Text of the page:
“Big Wind” is a 46-ton beast made from a tank chassis and two turbojet engines that is powerful enough to blow out oil fires like candles on a birthday cake.
Oil well fires are notoriously difficult to extinguish as the pressure under the earth’s crust keeps the oil rushing to the surface. until the well is capped. An immense amount of combustible fuel supplied to the inferno means that when an oil well does erupt into flames, they often go on for a long time, costing fortunes and causing an environmental disaster.
In 1991, Iraqi soldiers had conquered the city of Kuwait, but were expulsed by a United Nations intervention. In their hasty retreat, the soldiers set fire to an astonishing network of 600 oil wells throughout Kuwait in an attempt to cripple oil production in the country. Just one oil well fire is a mammoth effort to extinguish, but an entire country filled with billowing flames and toxic fumes raining from the sky was a catastrophe.
Most oil well fires are extinguished by obscene amounts of seawater, sprayed directly at the base until it cannot continue, but in this scenario this wouldn’t have been feasible due to the huge number of fires to be put out.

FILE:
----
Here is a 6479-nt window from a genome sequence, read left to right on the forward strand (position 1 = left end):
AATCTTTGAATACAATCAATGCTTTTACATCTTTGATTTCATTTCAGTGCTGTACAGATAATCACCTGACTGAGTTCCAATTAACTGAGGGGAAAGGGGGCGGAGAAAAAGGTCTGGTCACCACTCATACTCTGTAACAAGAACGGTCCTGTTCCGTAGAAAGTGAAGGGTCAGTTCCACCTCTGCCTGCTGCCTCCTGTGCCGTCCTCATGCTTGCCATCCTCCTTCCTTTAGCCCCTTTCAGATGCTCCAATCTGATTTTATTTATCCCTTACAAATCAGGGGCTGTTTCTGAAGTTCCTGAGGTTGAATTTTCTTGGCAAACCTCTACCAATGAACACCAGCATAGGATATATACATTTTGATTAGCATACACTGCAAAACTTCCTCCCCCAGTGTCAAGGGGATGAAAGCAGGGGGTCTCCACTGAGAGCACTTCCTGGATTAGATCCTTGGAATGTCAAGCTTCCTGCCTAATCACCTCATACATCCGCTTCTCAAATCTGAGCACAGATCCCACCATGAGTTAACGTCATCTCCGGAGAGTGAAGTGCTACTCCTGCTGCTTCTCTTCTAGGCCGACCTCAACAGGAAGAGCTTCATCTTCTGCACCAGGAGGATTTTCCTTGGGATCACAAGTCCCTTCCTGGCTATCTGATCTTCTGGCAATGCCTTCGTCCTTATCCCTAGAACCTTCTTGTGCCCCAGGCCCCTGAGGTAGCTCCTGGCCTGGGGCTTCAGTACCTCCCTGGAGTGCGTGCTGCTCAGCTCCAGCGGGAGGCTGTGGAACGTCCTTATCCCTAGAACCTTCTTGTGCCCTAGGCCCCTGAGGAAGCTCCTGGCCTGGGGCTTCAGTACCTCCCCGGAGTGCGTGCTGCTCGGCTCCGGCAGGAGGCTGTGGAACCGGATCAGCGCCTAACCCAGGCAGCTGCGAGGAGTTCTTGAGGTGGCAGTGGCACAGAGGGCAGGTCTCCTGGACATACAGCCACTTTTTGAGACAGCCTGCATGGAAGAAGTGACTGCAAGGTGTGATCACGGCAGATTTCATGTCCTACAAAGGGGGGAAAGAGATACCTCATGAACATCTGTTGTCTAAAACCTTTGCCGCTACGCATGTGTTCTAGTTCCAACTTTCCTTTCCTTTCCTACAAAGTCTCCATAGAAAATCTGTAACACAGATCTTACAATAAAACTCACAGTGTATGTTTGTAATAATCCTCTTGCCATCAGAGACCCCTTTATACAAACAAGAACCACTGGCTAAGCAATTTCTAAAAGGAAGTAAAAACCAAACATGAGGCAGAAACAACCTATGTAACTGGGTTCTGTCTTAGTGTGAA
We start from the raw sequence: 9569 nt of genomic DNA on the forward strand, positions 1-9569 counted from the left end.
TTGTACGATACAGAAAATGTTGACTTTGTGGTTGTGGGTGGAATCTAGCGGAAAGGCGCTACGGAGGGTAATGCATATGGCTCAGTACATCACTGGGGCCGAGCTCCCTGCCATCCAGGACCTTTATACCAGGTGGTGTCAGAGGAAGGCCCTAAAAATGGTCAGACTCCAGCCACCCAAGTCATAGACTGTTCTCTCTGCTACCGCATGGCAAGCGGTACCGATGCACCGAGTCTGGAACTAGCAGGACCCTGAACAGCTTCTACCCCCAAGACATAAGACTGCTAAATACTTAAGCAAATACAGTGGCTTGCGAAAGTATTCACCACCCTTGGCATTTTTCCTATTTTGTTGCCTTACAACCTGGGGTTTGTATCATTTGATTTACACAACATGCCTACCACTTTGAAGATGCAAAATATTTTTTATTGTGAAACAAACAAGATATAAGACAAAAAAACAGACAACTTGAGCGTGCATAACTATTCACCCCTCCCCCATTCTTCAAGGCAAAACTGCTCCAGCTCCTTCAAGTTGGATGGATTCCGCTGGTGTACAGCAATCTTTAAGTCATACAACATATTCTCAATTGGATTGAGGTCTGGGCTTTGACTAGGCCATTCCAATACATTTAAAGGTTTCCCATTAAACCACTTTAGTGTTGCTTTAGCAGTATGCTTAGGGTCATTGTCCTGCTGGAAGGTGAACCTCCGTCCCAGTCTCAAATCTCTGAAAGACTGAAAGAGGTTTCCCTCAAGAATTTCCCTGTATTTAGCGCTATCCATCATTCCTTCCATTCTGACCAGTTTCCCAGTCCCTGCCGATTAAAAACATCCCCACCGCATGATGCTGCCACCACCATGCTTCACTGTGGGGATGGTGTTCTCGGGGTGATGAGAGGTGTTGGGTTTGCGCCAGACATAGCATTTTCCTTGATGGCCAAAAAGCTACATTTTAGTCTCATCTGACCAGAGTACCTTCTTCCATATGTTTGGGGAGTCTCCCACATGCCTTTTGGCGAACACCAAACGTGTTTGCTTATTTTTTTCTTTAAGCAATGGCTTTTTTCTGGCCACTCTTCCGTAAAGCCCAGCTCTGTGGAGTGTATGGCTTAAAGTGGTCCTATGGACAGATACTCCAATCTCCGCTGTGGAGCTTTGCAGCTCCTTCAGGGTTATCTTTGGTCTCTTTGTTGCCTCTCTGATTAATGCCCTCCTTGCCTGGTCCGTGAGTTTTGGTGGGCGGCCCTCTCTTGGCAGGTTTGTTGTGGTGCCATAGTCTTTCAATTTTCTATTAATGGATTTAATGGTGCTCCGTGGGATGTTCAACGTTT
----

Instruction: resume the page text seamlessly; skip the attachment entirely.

Enter Big Wind, designed by Hungarian engineers after a prototype created back in 1968 to put out a gas well fire in Algyő, Hungary. This colossal 46-ton beast is exactly what it looks like – two powerful jet engines strapped onto the top of a Soviet-era tank. More precisely, the tank base is a T-34, a medium tank that saw ample battles during World War II, but the gun is now replaced by two MiG-21 fighter jet engines. Much bigger shooters.
How Big Wind performed during the Gulf War? It was perfectly equipped for the job. The tank went to the spot and the MiG-21 engines fired up, forcing huge amounts of air at the speed of sound directly out of the tank’s modified turret.
And then, there was more. Complete with three water pipes on each engine to introduce water into the mix, Big Wind could output 220 gallons of water per second in a powerful jet of exhaust and steam. That meant even the most stubborn oil well fires didn’t stand a chance.
I mean, check this out:
So far, two turbojet fire extinguishers with a MiG-15 jet engine have been built in Hungary. A 1968 prototype, to put out a gas well fire near Algyő, Hungary, in 1968. And Big Wind, to stop the disaster in Kuwait.
The turbo-jet fire extinguisher Big Wind is also known as “Well-Fire Killer”, “Fire-Fighting Armor” or “Armored Fire-Fighter” and is located at the Pest Region Aircraft Repair Plant in Tököl, Hungary.
Let’s hope it won’t have to be taken away from there and deployed again to extinguish silly wars.